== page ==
Wednesday, May 22, 2024

Man Arrested After Shooting that Injured Auburn RB Brian Battie, Killed His Brother

The Sarasota County Sheriff's Office arrested a man in connection with the shooting of Auburn running back Brian Battie and four others.

Darryl Bernard Brookins was taken into custody and charged with murder and attempted murder and as a felon in possession of a firearm.

Sarasota police reported to the scene of a shooting at 3:30 a.m. ET on Saturday. Battie's brother, Tommie, was pronounced dead at the scene, and Battie was taken to the hospital in critical condition.

Auburn head coach Hugh Freeze said on Monday that Battie remained on a ventilator and had suffered a setback the previous night.

The senior is entering his second season with the Tigers. He transferred to the program after spending three years at USF. In 13 games with Auburn in 2023, he ran for 227 yards and one touchdown while averaging 23 yards on his 28 kick returns.

from Bleacher Report

Monday, May 20, 2024

Hugh Freeze: Auburn RB Brian Battie Had Setback, Still on Ventilator After Shooting

Auburn running back Brian Battie remains on a ventilator following a shooting Saturday in Sarasota, Florida.

Tigers head coach Hugh Freeze posted on X that Battie suffered a setback Sunday night:

Doug Fernandes of the Sarasota Herald-Tribune reported that Battie and his brother, Tommie, were shot Saturday morning at around 3:30 a.m. ET. Tommie was pronounced dead at the scene and Brian was transported to the hospital in critical condition.

Three others were hospitalized with injuries from the shooting.

Battie transferred to Auburn ahead of the 2023 season after spending three years at USF. In 13 appearances with the Tigers, he ran for 227 yards and one touchdown on 51 carries. He was their primary return man on kicks as well, totaling 645 yards on 28 returns.

from Bleacher Report

Saturday, May 18, 2024

Auburn RB Brian Battie Hospitalized After Suffering Injury in Shooting

Carly Mackler/Getty Images

Auburn running back Brian Battie was injured in a shooting on Saturday morning, a school spokesperson confirmed to Rivals' Brian Stultz.

"We are aware of the situation and are continuing to gather information," the spokesperson said.

According to the Sarasota County Sheriff's Office (h/t ABC 7), Battie's brother, Tommie L. Battie IV, was pronounced dead at the scene of the shooting.

The incident occurred around 3:30 a.m. Saturday in Battie's hometown of Sarasota, Florida, and sent four victims, including Battie, to the hospital.

Battie, a junior, transferred to Auburn from South Florida ahead of the 2023 season and was primarily a kick returner, recording 645 yards on 29 attempts last year and finishing fifth in the SEC in kick return average. He also had 227 rushing yards and a touchdown on 51 carries.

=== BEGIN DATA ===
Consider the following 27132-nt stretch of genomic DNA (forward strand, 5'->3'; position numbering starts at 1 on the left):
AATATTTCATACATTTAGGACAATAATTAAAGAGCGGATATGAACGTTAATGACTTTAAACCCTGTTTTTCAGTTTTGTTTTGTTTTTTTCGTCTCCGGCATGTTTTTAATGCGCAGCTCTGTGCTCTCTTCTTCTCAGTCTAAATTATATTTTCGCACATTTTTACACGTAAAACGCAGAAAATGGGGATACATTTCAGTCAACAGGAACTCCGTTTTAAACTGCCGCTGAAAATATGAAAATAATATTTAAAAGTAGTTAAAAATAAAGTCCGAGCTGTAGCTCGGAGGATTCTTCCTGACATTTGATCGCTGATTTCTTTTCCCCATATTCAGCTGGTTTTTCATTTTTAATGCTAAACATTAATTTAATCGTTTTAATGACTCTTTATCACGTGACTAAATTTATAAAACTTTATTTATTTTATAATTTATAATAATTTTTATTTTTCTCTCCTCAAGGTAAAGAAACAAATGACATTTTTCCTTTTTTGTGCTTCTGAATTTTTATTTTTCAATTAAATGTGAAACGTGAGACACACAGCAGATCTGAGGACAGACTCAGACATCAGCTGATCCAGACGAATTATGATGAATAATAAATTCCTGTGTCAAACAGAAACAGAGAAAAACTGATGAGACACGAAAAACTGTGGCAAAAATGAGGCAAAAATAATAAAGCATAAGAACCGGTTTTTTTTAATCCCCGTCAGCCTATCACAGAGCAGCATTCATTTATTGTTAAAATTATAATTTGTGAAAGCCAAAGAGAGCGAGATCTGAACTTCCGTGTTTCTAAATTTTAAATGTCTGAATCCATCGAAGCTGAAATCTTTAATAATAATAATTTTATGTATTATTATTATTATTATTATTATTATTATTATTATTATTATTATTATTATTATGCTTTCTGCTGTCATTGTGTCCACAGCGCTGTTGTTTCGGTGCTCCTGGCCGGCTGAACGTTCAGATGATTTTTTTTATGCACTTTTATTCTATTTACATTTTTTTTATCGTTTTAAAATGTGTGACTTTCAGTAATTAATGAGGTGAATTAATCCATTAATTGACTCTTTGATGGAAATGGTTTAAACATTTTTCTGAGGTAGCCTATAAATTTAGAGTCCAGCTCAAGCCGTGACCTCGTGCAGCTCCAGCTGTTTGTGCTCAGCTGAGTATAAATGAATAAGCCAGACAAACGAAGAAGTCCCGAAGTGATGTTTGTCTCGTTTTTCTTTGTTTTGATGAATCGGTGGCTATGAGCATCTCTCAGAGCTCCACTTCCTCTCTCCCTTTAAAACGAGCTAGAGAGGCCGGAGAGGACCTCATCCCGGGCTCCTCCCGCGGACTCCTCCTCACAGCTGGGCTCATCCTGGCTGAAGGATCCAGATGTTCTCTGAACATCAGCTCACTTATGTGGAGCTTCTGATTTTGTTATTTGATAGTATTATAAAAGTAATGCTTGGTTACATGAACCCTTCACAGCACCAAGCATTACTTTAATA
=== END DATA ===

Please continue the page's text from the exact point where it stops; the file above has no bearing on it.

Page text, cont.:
His best season in the backfield came with South Florida in 2022 when he collected 1,186 rushing yards and eight touchdowns.

In 2021, Battie had 650 kick return yards and three kick returns for touchdowns. His outstanding play as a return man in 2021 earned him All-American honors.

from Bleacher Report

Friday, May 10, 2024

RARE VIDEO: Auburn’s moon man honored at 1972 Georgia Tech game

Here’s some stuff to know if you need it to fully appreciate this video no on has seen in more than 50 years.

This is after Apollo 16. 1958 Auburn graduate (and former SGA President) Ken “Played By Gary Sinise in ‘Apollo 13’” Mattingly was the command module pilot. That flag you see in the plaque? Tiny little thing in the middle with the eagle in the left-hand corner that looks more like a peace dove or whatever? He took 10 of those things with him on the trip.

There’s this kind of urban legend that Mattingly planted one on the moon. Didn’t happen.

As the lifeline for the lucky LEM boys, he didn’t make it to the surface. Still, that thing in the frame did orbit the moon, got closer than any Auburn flag ever has. There was even talks of turning it into an official university flag. That obviously didn’t happen, either. Can’t say I’m disappointed.  

( Don’t mind the audio that comes in… pretty sure that’s Dr. Philpott talking about some sort of pending university legislation… it doesn’t go with the video. Oh, and here’s another great video about Astronaut U. )

from The War Eagle Reader

The Importance of Vision Care for College Athletes: Enhancing Performance and Safety

Athletes of every skill level understand that there’s an inherent risk involved when taking part in any sport. In football, for instance, orthopedic injuries are quite common. In the case of Auburn alum-turned-NFL player Jarrett Stidham, a back injury caused the quarterback to miss the entire 2021 season. However, there’s another sports-related injury that athletes deal with and can frequently result in emergency room visits – eye injuries.

From basketball to baseball, lacrosse to hockey, ocular damage can happen in any sport where high-speed balls, collisions, or flying debris are involved. This reality emphasizes the critical importance of vision care and protection for college athletes, not only to enhance their performance but also to ensure their safety on the field, court, or track. 

Why vision care matters for athletes

Vision is fundamental to athletic performance. It influences hand-eye coordination, depth perception, reaction time, and overall situational awareness. Research shows that athletes with better visual acuity tend to perform better in their respective sports. In fact, one study found that visual skills training can significantly improve athletic performance in tasks requiring dynamic visual acuity, depth perception, and hand-eye coordination. 

Moreover, vision care isn’t just about enhancing visual skills, it also involves protecting the eyes from potential harm. Research published in the Journal of Craniofacial Surgery highlights that in the US, the most common sports associated with ocular injuries include basketball, baseball, softball, football, racquetball, and soccer. This has led the American Academy of Ophthalmology to advocate for the use of protective eyewear for all participants in sports in which there is a risk of eye injury. Additionally, for outdoor sports, protective eyewear with UV protection is equally crucial to prevent long-term damage from sun exposure. 

Eye protection tips for college athletes

Wear sunglasses